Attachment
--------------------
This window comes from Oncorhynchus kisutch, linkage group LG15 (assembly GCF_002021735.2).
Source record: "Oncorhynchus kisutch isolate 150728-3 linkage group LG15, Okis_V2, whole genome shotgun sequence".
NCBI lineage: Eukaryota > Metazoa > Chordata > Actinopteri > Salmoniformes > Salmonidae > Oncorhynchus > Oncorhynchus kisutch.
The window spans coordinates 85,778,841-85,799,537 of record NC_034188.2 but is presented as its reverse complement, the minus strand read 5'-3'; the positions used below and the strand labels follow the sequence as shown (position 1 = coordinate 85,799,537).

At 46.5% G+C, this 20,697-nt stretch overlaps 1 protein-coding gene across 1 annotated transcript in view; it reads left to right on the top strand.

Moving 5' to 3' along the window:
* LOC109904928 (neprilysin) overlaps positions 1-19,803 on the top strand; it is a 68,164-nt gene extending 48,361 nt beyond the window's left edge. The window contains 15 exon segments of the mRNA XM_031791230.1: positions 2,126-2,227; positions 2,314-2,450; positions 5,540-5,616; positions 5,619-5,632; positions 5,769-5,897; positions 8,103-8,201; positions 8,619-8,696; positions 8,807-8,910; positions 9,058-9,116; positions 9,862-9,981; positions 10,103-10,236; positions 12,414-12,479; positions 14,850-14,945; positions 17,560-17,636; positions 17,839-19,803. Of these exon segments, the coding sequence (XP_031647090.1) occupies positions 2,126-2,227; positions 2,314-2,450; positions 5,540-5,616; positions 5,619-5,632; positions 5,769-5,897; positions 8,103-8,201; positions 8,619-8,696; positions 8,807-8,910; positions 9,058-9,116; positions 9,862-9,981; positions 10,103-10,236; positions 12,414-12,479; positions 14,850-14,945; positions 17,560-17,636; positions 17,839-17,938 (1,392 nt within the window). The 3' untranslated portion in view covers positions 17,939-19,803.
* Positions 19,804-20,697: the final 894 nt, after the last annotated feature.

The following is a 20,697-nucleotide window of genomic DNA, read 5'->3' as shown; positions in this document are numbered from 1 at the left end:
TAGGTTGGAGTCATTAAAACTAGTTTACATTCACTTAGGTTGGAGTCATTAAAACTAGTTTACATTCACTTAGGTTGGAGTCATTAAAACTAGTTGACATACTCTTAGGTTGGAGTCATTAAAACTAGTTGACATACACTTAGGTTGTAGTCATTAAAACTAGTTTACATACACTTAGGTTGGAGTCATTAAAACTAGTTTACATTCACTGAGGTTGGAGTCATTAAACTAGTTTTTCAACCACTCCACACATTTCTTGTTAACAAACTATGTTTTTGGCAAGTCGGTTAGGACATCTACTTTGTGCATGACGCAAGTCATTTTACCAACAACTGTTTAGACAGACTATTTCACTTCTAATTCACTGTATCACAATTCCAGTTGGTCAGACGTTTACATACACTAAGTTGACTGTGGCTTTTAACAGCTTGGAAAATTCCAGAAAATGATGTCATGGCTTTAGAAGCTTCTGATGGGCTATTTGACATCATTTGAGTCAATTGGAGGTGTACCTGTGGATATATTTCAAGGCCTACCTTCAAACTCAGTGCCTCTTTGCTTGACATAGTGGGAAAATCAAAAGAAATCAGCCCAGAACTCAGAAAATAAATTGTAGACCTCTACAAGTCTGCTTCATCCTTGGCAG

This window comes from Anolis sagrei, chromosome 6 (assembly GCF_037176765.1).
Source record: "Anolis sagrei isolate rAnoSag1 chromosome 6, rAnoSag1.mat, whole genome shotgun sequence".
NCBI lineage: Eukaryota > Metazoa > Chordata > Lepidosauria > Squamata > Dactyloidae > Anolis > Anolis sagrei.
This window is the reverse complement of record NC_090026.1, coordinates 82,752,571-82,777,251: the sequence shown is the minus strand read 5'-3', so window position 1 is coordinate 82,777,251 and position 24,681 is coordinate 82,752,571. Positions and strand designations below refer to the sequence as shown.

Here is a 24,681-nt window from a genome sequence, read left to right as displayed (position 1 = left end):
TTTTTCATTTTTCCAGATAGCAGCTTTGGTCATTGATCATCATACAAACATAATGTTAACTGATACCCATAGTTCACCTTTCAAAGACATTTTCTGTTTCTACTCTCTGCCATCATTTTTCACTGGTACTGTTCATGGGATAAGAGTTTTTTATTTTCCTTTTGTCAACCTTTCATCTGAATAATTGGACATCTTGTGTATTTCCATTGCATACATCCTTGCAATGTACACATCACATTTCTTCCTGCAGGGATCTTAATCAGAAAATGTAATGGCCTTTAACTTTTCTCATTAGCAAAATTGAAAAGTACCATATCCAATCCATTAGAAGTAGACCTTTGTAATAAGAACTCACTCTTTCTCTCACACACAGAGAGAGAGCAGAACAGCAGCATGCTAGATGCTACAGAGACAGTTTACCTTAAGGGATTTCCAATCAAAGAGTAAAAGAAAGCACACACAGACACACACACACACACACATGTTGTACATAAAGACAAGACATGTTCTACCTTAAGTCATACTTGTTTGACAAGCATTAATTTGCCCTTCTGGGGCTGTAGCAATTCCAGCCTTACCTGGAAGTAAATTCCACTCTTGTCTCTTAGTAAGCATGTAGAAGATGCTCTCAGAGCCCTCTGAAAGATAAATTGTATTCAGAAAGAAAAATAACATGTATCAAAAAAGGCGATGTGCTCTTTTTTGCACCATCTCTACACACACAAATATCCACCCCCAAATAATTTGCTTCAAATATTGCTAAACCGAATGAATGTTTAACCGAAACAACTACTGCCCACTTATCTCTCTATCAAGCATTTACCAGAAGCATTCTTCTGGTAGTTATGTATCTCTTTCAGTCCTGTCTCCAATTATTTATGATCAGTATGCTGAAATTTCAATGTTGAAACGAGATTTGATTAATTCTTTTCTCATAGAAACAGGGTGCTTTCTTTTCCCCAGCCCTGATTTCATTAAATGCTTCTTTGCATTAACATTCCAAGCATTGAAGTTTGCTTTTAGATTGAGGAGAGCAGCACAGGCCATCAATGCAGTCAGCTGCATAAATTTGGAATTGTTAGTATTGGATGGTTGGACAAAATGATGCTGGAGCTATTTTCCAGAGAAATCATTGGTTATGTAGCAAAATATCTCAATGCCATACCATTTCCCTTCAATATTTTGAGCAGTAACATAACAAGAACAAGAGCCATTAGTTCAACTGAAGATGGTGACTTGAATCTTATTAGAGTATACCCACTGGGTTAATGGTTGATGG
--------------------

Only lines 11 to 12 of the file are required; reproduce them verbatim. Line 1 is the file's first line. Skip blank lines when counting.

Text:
This window comes from Anolis sagrei, chromosome 6 (assembly GCF_037176765.1).
Source record: "Anolis sagrei isolate rAnoSag1 chromosome 6, rAnoSag1.mat, whole genome shotgun sequence".